I think one of the main things I love about BTVS was the way the hero (along with her cohorts) had to go through literal hell and claw her way to ultimate victory --The greatness of the heroes is measured by how much they overcame along the way--aided by the way the show's superior writing made the audience live the whole experience with them. So to me the darkness of season 6 and 7 were appropriate. I also confess I personally love the whole 'adulthood seems like it is going to be impossible'-theme that went along with the darkness-- maybe because I always felt that way. The show in season 6-7 especially made me feel that I wasn't that unique or that crazy to find adulthood so intimidating. No matter how implausible the storylines, the emotional reality was always amazing.
Six is my favorite as well. It really resonates with my own struggles with major depressive disorder.
I think that is true for many of us who love it, QingTing.
That's been my observation as well, Sunfire.
I loved season 6. Had some of the best episodes, IMO. But I didn't watch the show when it originally aired so I got to see all of the episodes in quick succession. Maybe that made a difference? *off to actually read article now*

ETA: Can't comment on Star Trek TOS or early Doctor Who, but I personally really liked where Enterprise was going in the last season with Manny Coto running the show.

[ edited by NYPinTA on 2014-10-15 00:18 ]
I adore S6. Buffy's arc was probably the most realistic portrayal of depression I've ever seen depicted on TV and it resonates with me so much. I thought it was a fantastic story and so very, very complex. I thought the season as a whole was really strong even with some of its flaws. I can't possibly decide what my favourite season is but S6 is certainly up there these days.

I'm currently rewatching S7 now and I'm up to Selfless. Ya know, I think the season kind of slumps in the middle and it's certainly not the strongest season (it has plot holes you could drive a truck through) but it also gets a bad rap in fandom. A lot of these earlier episodes especially are pretty great. I just rewatched Selfless again and it still breaks my heart.

There's a lot to love about every season of BtVS IMO. I guess that's why all these years later I'm still such a fan. But S6 especially has some of the show's greatest moments/stories as far as I'm concerned.
S5 is my favorite, but I don't hate S6 on the whole. In fact, probably the one thing that keeps me from loving it is the magic addiction plot. I really don't have any other major problems with it.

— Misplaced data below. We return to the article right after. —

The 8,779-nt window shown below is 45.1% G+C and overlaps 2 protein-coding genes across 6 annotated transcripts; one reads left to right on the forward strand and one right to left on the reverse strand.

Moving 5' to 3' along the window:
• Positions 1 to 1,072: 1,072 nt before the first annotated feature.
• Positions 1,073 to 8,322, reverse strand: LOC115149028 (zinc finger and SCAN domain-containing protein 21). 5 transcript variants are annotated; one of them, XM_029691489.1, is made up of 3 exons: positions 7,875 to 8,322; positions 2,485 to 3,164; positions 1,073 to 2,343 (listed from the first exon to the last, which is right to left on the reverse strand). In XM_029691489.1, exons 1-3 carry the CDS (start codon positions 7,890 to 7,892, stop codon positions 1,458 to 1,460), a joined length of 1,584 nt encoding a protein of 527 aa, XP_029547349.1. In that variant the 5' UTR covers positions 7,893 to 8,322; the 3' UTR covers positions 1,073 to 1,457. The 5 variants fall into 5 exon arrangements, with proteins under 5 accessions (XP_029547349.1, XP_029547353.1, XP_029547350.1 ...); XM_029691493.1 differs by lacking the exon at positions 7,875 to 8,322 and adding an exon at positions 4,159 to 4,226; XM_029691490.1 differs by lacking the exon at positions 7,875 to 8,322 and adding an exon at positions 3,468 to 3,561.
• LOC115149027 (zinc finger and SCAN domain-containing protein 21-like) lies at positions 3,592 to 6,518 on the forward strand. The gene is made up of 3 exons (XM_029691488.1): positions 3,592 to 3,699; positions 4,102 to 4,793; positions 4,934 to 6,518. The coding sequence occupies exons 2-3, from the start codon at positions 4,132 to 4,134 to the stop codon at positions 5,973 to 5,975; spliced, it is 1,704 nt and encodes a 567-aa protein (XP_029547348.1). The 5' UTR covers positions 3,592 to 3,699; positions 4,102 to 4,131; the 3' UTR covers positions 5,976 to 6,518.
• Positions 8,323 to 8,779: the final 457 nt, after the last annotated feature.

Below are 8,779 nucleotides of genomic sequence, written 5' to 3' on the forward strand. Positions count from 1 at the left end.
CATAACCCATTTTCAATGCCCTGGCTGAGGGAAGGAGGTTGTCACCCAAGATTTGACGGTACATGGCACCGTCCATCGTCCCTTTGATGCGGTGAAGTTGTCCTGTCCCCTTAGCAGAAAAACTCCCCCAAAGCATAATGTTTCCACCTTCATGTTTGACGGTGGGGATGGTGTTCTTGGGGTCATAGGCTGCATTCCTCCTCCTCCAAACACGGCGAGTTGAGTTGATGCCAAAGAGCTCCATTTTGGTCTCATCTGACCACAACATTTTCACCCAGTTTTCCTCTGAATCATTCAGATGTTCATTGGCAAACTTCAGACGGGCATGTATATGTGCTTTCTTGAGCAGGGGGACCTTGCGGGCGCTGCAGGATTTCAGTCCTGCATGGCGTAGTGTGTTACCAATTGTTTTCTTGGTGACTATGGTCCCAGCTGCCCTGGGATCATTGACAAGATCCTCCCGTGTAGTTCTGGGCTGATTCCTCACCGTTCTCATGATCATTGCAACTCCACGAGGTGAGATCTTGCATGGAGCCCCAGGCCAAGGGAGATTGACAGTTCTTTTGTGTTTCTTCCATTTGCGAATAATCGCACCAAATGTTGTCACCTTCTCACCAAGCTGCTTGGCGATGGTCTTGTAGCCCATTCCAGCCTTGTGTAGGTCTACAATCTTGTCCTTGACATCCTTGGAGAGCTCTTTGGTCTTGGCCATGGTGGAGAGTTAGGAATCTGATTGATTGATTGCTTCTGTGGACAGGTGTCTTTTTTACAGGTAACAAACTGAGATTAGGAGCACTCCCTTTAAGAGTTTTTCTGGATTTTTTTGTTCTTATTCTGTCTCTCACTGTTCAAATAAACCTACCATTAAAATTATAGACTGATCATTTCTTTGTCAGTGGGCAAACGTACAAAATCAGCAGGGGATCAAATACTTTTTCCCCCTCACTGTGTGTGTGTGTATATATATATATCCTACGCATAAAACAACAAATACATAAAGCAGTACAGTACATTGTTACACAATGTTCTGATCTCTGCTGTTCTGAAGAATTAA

S7 is definitely amazing up to a certain point. "Conversations with Dead People" still gives me chills even now.
There are certainly good episodes and moments to be found in every season, but Season 6 is easily my least favorite run of Buffy. I'm no stranger to depression and it's not that I don't like "dark" storylines. There's something problematic though about taking a character who was designed to be an iconic heroine and making her into an irresponsible screwup who I can't even respect. What happens next? More irresponsibility! More screwups! And then? More irresponsibility! More screwups! And her friends? More irresponsibility! More screwups! But surely there's at least one person who wasn't a complete- Yes! Shot dead! Fantastic...

S6 permanently damaged my opinion of primarily Buffy and Willow. It's not an ongoing grudge where I'm actively hating on them or anything, but more the after effects of a relationship-altering event where you realize your longtime friend was never actually the person you thought they were. There's an uncomfortable lack of trust and respect that's always lingering below the surface.
Sunfire, QingTing -- that's my experience, too. Though now that I'm re-watching the series in a happier mood, I can see why it would bother happier people.

My perception is that the showrunners made some very bold choices on S6, but they also dropped the ball in a few key places -- a disproportionate number of them in Seeing Red. And for one of those ball-drops, I firmly blame Joss, not Noxon: the idea to put someone in the opening credits for the first time and then kill them that episode is genius, but to do it with Tara was a terrible misstep. It just added insult to injury when the show -- of all shows! -- stumbled into the Dead Lesbian Lovers trope.